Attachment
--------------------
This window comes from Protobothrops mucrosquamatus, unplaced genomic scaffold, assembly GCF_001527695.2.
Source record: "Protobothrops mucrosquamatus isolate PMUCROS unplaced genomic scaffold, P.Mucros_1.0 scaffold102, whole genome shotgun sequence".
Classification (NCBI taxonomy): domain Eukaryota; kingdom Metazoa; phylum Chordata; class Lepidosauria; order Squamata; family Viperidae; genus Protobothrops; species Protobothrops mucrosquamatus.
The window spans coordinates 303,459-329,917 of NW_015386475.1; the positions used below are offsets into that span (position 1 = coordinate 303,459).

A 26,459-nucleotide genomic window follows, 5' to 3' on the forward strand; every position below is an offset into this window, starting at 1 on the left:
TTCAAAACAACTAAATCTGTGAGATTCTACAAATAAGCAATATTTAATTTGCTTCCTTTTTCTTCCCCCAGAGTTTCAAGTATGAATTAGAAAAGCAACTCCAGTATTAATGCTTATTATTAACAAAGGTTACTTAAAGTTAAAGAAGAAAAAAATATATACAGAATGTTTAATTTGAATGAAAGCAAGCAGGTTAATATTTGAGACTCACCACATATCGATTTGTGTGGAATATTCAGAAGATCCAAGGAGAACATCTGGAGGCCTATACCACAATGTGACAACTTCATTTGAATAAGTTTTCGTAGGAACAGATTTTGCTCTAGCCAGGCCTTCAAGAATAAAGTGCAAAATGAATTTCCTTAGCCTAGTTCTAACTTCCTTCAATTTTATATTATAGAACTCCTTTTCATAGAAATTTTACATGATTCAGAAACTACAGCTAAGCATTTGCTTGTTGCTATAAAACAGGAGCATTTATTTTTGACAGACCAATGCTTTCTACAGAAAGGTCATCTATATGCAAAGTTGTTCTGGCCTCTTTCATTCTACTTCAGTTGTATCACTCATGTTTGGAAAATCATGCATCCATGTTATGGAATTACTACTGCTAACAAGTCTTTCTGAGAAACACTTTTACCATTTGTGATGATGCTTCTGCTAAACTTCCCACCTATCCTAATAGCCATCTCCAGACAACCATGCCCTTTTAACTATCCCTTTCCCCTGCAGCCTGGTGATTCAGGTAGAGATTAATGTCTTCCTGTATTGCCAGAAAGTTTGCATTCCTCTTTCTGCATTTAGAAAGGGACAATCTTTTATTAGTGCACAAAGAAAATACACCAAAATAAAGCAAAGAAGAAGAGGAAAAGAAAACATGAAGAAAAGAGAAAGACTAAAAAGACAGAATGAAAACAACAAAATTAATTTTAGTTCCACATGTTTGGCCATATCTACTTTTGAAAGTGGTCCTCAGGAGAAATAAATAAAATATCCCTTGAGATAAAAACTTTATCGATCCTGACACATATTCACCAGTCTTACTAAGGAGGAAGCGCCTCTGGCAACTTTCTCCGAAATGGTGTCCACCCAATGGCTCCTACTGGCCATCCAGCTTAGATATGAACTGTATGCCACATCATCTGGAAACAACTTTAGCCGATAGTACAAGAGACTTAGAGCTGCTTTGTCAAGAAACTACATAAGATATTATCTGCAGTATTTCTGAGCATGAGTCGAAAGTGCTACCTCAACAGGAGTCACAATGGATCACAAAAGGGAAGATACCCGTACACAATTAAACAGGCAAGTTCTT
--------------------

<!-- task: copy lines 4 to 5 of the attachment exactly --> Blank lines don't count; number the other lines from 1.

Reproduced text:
The window spans coordinates 303,459-329,917 of NW_015386475.1; the positions used below are offsets into that span (position 1 = coordinate 303,459).

A 26,459-nucleotide genomic window follows, 5' to 3' on the forward strand; every position below is an offset into this window, starting at 1 on the left: